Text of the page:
Industry City in Sunset Park

Industry City in Sunset Park, Brooklyn is known for its plethora of design stores and innovative dining locations, set within a predominantly minority community of Chinese and Hispanic residents. Visitors have the opportunity to shop at one of its more than fifty retail locations, including outlets for ABC Carpet & Home, Restoration Hardware and Design Within Reach, before taking time to relax in its courtyards which offer access to mini-golf, fire pits, and outdoor yoga classes. The facility also serves as a prime location to view thought-provoking public art installations, listen to live Latin music, and participate in workshops.

Yet, the complex’s past life is ever-present in the architecture. Known in the past as Bush Terminal, Industry City is the result of a transformation of a historic shipping and manufacturing complex located on the Upper New York Bay waterfront. Founded during the 1890s, Bush Terminal quickly helped to transform Brooklyn into a major international seaport—employing over 25,000 workers at its peak. Due to Bush Terminal’s railroad connection with the Brooklyn Army Terminal and the mainland United States, the facilities came to be utilized by the United States Navy as a base during World War I. It would later be revealed in a 1929 Brooklyn Daily Eagle article that during the war, Bush Terminal had handled around 70% of the ammunition, clothing, and food that was shipped overseas to American soldiers. Around the early 1950s, the terminal’s buildings began to be advertised as Industry City, in reference to how Bush Terminal had become one of the first industrial parks in the United States. However, following the end of World War II, the terminal’s shipping activity began to decline with the introduction of containerized shipping and the construction of the Port Newark-Elizabeth Marine Terminal in New Jersey, leading to a 50-year period of divestment and decay.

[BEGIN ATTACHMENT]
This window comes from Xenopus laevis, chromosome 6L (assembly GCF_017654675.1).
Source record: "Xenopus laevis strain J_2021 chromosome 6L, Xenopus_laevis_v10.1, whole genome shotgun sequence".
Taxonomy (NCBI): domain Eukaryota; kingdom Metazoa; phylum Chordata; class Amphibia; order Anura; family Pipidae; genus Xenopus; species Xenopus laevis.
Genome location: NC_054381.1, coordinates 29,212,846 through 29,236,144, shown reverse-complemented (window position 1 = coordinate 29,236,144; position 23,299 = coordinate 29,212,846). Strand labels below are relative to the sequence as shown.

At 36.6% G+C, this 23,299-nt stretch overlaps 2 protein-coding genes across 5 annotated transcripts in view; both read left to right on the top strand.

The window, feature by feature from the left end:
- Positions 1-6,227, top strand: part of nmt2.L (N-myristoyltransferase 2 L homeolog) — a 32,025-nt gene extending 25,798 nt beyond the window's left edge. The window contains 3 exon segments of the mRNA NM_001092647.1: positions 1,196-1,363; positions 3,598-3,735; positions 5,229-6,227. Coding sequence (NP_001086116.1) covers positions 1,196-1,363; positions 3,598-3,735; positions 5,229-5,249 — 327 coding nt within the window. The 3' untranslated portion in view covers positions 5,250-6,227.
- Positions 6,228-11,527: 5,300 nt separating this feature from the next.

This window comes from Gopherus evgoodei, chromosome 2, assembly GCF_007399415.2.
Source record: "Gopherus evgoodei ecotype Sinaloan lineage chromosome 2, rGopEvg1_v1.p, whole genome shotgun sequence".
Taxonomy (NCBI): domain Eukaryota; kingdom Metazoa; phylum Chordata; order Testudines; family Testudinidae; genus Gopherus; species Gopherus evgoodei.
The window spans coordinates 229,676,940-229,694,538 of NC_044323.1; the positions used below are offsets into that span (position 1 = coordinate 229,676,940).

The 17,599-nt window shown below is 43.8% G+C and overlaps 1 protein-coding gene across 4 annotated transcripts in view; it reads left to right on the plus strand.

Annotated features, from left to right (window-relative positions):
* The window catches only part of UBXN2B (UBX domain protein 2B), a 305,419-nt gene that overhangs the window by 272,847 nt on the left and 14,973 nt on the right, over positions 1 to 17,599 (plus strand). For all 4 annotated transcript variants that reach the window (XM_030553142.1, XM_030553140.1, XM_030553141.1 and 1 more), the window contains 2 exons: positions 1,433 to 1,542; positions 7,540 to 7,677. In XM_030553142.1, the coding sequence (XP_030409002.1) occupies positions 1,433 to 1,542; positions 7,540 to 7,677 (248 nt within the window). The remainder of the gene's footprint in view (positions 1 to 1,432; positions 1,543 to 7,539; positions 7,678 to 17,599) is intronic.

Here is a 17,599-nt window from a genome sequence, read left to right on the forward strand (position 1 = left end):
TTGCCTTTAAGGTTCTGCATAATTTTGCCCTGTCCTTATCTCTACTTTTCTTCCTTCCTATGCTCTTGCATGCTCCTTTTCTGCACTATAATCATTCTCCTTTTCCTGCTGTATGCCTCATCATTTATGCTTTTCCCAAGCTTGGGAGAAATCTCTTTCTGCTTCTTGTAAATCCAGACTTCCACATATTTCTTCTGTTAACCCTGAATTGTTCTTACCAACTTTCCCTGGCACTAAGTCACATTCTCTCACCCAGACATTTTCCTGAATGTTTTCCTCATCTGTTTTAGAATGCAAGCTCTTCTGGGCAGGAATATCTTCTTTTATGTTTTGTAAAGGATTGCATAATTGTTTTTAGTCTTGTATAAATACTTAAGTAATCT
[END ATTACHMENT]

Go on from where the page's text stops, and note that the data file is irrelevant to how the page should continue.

The facility was purchased by Belvedere Capital Real Estate Partners and Jamestown Properties in 2013. A $450 million redevelopment project was launched, turning Industry City into a manufacturing, office, and commercial hub. Today, Industry City comprises 16 buildings across 35 acres of repurposed industrial space. From having been the site of one of New York City’s largest explosions to containing the training facilities for the NBA’s Brooklyn Nets, Industry City houses countless secrets ready to be discovered.

1. Industry City was the site of one of New York City’s largest explosions

Aerial view of pier 5 at Bush Terminal
Aerial view of pier 5 at Bush Terminal. Courtesy of Historic American Engineering Record (Library of Congress).

On December 3, 1956, the flagship dock of the Bush Terminal cargo shipping complex, located at the end of 35th Street, was the site of one of New York City’s largest explosions. At 3:15 p.m., longshoremen on the north end of the pier were using a torch to repair cargo-handling equipment when sparks and bits of metal began to fall to the ground. This ignited a pile of flammable foam rubber which quickly spread across the pier. Though firefighters arrived quickly to help mitigate the damage, thick black smoke created from the burning rubber made the fire difficult to contain. Unbeknownst to the four fire boats at the scene, 37,000 pounds of Primacord, a ropelike material typically used in controlled detonations, was located close to the fire.

Around 30 minutes later at 3:41 p.m., the detonation material caught fire and a large explosion eviscerated the southern midsection of the pier, launching steel beams half a mile into the distance and rattling buildings all the way in Lower Manhattan. In addition, the explosion was so powerful it was heard over 35 miles away. None of the firefighters present were injured by the explosion as the debris was projected over their heads. However, the same could not be said for individuals located 1,000 feet or more away from the center of the blast. Overall ten people were killed and 247 were injured—many of which occurred when the accompanying shock wave to the explosion shattered glass up to a mile away. In a 2016 New York Times article, Tony Cuccia, recalled his experience of the explosion as a young boy, ultimately learning that his father was attempting to help open the door so people could escape from the fire when the explosion occurred, killing him. Inspired by his father’s heroism, Cuccia went on to become a paramedic and later joined the New York Police Department, which he retired from in 2002.